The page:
D. “Sustainable Energy Future” (Amendment part f). This gives any resident the legal right to demand energy from “renewable and sustainable fuel sources”, rather than from coal, natural gas, and nuclear generated power.
E. The Individual Trumps Representative Government (“h” in amendment). The charter amendment “shall not be construed to limit or surrender the sovereign authority or immunities of the people to a municipal corporation that is subordinate to them in all respects at all time”. “The people at all times enjoy and retain an inalienable and indefeasible right to self-governance in the community where they reside.” This sounds like chaos and anarchy.
F. “Hydrofracturing” (not defined) is illegal. This would outlaw practices undertaken within the city for decades that up until now seemed to create no problems (Amendment j(1)). Note: The Youngstown injection well associated with earthquakes had nothing to do with “hydrofracking.”
G. Wells Illegal No one can have anything to do with operating a well of any type (such as transporting bi-products and products from a well). This would outlaw the continued use of many operating wells in the city (Amendment j(2)).
H. Extends the ban of oil and gas development far outside the City of Youngstown, including the Meander Creek area, where hundreds of existing wells are operating (Amendment j(5)).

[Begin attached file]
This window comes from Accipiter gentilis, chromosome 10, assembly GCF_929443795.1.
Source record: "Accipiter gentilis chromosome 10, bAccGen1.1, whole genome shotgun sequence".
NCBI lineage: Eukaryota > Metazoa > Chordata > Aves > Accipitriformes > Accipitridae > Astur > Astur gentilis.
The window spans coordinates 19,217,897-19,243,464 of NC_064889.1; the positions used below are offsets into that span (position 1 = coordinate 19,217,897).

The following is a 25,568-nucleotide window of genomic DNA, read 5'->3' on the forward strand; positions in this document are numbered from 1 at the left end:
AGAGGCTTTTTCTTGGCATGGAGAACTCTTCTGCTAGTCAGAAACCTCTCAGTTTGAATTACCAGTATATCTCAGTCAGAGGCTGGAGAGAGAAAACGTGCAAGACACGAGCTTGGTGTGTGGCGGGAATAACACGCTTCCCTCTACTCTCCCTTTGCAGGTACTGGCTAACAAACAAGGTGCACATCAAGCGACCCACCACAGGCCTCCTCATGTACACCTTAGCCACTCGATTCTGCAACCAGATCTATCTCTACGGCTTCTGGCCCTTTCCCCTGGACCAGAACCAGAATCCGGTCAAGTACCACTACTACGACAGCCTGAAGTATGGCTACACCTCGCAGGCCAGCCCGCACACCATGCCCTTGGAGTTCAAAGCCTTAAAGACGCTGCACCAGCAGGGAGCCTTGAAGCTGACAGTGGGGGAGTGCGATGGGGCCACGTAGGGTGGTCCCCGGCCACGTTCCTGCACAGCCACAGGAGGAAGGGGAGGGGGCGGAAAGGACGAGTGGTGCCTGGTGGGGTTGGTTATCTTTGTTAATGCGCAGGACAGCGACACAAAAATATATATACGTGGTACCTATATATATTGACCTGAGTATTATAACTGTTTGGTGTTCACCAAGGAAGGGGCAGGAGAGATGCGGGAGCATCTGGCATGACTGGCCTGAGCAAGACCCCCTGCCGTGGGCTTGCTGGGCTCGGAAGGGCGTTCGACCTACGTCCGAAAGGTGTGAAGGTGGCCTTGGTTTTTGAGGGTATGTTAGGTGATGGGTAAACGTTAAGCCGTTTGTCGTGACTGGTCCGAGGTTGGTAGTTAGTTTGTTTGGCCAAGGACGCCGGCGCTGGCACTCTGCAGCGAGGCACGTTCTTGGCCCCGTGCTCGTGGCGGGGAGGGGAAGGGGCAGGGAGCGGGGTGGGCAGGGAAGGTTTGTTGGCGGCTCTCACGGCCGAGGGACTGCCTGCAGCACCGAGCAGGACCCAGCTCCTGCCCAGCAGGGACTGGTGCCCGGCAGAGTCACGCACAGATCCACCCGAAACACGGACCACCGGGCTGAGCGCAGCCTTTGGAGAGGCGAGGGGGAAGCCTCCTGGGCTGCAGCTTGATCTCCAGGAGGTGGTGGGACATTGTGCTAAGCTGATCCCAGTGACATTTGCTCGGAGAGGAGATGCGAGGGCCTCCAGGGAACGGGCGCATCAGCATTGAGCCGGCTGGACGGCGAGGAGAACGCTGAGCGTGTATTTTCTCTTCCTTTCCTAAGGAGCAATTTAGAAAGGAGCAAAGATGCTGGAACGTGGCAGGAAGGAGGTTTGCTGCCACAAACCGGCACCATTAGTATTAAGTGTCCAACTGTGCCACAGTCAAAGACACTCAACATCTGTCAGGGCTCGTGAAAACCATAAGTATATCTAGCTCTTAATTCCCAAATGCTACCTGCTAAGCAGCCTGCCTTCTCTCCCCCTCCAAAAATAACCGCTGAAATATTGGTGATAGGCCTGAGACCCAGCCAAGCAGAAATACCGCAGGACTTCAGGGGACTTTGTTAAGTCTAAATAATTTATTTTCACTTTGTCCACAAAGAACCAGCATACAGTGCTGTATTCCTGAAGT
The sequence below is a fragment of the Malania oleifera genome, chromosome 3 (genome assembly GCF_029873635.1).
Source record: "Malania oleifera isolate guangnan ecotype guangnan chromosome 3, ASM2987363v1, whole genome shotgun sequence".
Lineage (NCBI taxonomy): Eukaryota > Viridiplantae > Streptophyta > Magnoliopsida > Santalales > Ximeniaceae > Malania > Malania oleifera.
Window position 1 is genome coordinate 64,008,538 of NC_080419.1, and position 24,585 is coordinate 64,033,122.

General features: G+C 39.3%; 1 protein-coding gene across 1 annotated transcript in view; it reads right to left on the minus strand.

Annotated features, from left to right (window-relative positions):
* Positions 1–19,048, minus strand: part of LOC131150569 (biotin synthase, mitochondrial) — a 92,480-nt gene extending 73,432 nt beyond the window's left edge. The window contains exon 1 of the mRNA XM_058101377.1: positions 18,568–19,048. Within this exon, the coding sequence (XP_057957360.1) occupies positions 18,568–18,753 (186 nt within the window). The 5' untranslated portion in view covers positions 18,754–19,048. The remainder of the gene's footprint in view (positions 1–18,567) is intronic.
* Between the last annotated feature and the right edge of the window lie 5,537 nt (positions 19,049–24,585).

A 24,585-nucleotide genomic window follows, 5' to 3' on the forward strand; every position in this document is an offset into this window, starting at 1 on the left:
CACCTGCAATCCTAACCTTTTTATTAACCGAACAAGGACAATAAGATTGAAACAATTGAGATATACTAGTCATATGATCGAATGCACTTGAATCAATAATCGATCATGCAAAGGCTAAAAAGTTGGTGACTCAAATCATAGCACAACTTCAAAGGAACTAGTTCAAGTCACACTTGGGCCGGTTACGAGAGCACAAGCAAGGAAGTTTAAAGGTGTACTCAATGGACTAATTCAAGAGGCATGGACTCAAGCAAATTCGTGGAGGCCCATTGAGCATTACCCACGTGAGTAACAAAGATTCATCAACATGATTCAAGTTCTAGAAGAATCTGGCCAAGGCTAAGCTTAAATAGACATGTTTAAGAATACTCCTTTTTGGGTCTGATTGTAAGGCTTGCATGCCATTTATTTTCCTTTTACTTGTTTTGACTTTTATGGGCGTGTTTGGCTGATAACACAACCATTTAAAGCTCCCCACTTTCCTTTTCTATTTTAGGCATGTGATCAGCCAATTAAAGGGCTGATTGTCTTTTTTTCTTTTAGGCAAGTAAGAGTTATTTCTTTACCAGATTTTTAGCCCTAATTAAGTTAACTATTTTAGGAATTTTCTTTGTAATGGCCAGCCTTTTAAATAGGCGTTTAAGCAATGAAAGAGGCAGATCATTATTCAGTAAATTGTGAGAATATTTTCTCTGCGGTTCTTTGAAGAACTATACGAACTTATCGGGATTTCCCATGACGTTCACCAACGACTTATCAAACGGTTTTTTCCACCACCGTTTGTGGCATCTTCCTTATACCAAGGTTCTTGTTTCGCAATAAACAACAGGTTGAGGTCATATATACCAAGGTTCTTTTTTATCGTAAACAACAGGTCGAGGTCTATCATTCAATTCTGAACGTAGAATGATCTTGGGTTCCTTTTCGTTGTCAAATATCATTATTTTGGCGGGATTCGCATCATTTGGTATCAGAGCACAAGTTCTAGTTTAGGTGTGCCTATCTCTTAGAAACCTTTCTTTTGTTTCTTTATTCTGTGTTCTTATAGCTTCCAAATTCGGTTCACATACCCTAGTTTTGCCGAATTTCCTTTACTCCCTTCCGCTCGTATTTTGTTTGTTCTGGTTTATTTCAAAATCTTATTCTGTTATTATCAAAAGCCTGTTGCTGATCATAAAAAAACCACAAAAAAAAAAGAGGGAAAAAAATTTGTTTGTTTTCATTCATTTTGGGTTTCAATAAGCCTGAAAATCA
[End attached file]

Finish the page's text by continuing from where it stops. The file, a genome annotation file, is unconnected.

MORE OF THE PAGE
I. Strips corporations and individuals of property and due process rights clearly guaranteed by the laws and constitutions of the United States and the State of Ohio, which obviously should not and cannot be done (unless the proponents actually are intending to completely overthrow our form of government). (Amendment j(6, 7, 8, 9))
J. Would make anyone outside the City of Youngstown that operated an oil and gas well “strictly liable” for “all harms” caused within the city and within the Meander Reservoir Watershed regardless of whether the well operations had anything whatsoever to do with the harm observed (Amendment j(5)).
K. Does not allow “corporations” to even challenge this strange proposed law. The promoters and clearly the CELD hate corporations. Curious as to what they think about LLC’s, partnerships, trusts, individuals, and other entities that can do many of the same things as corporations! (Amendment j(7))